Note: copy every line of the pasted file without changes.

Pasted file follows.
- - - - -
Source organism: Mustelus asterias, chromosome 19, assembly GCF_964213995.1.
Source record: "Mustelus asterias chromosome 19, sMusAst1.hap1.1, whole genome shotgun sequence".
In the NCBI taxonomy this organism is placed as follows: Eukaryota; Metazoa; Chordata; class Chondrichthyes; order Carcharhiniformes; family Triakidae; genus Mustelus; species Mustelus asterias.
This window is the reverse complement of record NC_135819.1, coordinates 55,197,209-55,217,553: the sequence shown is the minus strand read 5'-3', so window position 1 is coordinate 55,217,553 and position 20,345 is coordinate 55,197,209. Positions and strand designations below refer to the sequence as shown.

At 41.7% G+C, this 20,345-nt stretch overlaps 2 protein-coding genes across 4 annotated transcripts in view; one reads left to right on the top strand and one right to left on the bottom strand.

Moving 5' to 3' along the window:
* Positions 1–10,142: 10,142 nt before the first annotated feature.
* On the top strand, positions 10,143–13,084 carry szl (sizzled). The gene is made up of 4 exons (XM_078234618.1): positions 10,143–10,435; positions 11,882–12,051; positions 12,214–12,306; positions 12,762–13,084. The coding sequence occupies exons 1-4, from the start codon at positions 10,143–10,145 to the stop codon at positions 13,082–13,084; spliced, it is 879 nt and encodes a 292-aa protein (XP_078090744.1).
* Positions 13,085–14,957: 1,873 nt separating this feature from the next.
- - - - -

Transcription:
Source organism: Mustelus asterias, chromosome 19, assembly GCF_964213995.1.
Source record: "Mustelus asterias chromosome 19, sMusAst1.hap1.1, whole genome shotgun sequence".
In the NCBI taxonomy this organism is placed as follows: Eukaryota; Metazoa; Chordata; class Chondrichthyes; order Carcharhiniformes; family Triakidae; genus Mustelus; species Mustelus asterias.
This window is the reverse complement of record NC_135819.1, coordinates 55,197,209-55,217,553: the sequence shown is the minus strand read 5'-3', so window position 1 is coordinate 55,217,553 and position 20,345 is coordinate 55,197,209. Positions and strand designations below refer to the sequence as shown.

At 41.7% G+C, this 20,345-nt stretch overlaps 2 protein-coding genes across 4 annotated transcripts in view; one reads left to right on the top strand and one right to left on the bottom strand.

Moving 5' to 3' along the window:
* Positions 1–10,142: 10,142 nt before the first annotated feature.
* On the top strand, positions 10,143–13,084 carry szl (sizzled). The gene is made up of 4 exons (XM_078234618.1): positions 10,143–10,435; positions 11,882–12,051; positions 12,214–12,306; positions 12,762–13,084. The coding sequence occupies exons 1-4, from the start codon at positions 10,143–10,145 to the stop codon at positions 13,082–13,084; spliced, it is 879 nt and encodes a 292-aa protein (XP_078090744.1).
* Positions 13,085–14,957: 1,873 nt separating this feature from the next.